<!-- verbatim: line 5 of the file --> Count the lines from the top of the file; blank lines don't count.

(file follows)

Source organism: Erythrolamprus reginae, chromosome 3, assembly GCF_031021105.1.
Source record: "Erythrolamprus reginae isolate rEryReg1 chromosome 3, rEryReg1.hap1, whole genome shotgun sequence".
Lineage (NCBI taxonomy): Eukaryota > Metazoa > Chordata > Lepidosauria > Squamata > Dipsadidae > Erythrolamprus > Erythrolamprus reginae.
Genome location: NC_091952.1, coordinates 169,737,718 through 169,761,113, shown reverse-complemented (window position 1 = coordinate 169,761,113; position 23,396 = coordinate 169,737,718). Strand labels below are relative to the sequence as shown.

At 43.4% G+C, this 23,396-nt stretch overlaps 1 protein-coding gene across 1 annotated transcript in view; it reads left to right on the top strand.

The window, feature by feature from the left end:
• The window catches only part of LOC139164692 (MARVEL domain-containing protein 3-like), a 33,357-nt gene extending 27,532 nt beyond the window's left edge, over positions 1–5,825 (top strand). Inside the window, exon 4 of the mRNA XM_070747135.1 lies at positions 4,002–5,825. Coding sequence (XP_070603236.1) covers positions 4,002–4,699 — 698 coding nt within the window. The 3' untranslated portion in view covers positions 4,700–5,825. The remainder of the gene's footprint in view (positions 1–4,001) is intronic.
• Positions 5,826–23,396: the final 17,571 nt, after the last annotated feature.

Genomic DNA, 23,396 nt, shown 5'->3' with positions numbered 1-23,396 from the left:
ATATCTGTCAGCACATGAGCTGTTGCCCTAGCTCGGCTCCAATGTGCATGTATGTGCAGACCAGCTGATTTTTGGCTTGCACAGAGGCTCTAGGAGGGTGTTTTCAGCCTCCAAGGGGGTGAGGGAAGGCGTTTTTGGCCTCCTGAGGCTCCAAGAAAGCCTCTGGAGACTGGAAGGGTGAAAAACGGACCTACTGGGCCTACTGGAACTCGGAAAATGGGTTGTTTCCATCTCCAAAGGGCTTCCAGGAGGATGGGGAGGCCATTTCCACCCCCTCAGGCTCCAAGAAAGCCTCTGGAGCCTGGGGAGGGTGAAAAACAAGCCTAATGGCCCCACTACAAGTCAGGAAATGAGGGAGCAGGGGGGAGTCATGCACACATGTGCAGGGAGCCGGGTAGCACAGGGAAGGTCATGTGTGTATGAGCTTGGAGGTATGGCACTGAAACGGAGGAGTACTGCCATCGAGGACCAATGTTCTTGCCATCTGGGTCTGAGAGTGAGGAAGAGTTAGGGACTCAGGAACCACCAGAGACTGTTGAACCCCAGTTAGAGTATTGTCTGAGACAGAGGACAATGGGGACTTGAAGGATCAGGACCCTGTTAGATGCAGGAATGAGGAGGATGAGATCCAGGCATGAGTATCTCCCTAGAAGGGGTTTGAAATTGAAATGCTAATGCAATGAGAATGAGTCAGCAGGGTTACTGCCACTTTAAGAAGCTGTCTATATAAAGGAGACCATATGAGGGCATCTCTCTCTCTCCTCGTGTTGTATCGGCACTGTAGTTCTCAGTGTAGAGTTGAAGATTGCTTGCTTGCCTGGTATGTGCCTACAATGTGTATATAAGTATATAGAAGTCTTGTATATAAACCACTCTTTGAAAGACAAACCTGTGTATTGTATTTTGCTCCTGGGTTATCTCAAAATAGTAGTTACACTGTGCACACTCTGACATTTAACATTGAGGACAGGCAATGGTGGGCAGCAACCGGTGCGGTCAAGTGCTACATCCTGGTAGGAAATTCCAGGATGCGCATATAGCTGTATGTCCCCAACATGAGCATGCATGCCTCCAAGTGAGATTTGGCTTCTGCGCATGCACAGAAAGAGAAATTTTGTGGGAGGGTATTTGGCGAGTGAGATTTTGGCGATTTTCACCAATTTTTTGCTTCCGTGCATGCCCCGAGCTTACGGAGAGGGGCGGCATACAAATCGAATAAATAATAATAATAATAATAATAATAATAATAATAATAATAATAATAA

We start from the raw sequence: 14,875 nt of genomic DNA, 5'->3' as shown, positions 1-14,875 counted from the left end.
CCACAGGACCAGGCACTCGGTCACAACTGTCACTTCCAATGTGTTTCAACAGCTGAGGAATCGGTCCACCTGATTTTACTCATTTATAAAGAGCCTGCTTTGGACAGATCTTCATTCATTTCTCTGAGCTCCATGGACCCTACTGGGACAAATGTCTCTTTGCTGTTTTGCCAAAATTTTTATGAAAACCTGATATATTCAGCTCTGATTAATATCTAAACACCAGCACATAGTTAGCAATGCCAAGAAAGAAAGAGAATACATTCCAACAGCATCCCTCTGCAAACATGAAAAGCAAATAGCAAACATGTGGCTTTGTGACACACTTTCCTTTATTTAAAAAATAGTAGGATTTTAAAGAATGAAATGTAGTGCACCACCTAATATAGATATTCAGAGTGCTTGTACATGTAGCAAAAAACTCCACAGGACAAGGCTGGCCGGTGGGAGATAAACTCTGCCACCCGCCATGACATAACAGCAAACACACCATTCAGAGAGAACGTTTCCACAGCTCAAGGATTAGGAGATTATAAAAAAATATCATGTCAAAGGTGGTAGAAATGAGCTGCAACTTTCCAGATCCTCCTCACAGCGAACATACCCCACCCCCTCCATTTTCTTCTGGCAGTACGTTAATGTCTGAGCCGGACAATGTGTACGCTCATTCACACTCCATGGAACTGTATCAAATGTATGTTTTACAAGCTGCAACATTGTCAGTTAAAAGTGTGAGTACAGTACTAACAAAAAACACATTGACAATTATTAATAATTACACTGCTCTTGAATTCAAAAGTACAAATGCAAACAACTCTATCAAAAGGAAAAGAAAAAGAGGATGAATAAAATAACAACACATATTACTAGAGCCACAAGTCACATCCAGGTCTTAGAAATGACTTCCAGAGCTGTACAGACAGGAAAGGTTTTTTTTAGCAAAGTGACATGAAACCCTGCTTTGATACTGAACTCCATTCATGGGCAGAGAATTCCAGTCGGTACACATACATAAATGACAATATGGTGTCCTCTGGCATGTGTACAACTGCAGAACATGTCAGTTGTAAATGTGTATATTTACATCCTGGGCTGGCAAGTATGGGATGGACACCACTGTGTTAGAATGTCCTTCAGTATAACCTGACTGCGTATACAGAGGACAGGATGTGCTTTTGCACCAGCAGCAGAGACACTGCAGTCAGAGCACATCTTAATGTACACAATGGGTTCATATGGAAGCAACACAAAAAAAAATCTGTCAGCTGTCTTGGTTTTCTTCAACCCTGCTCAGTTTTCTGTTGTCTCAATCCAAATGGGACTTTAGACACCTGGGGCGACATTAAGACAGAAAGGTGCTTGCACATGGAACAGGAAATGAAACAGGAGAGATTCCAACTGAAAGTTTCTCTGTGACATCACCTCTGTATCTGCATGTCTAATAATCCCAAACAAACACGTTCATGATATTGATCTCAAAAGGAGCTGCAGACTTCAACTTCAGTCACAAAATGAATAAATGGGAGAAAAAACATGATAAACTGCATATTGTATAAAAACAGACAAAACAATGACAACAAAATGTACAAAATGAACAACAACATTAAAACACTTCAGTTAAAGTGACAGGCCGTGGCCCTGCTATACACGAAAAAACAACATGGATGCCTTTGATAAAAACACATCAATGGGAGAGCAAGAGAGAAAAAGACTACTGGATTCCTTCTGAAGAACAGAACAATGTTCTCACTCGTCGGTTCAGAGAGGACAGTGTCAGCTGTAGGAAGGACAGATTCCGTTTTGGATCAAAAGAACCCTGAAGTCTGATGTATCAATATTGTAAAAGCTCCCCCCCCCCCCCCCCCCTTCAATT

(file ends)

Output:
At 43.4% G+C, this 23,396-nt stretch overlaps 1 protein-coding gene across 1 annotated transcript in view; it reads left to right on the top strand.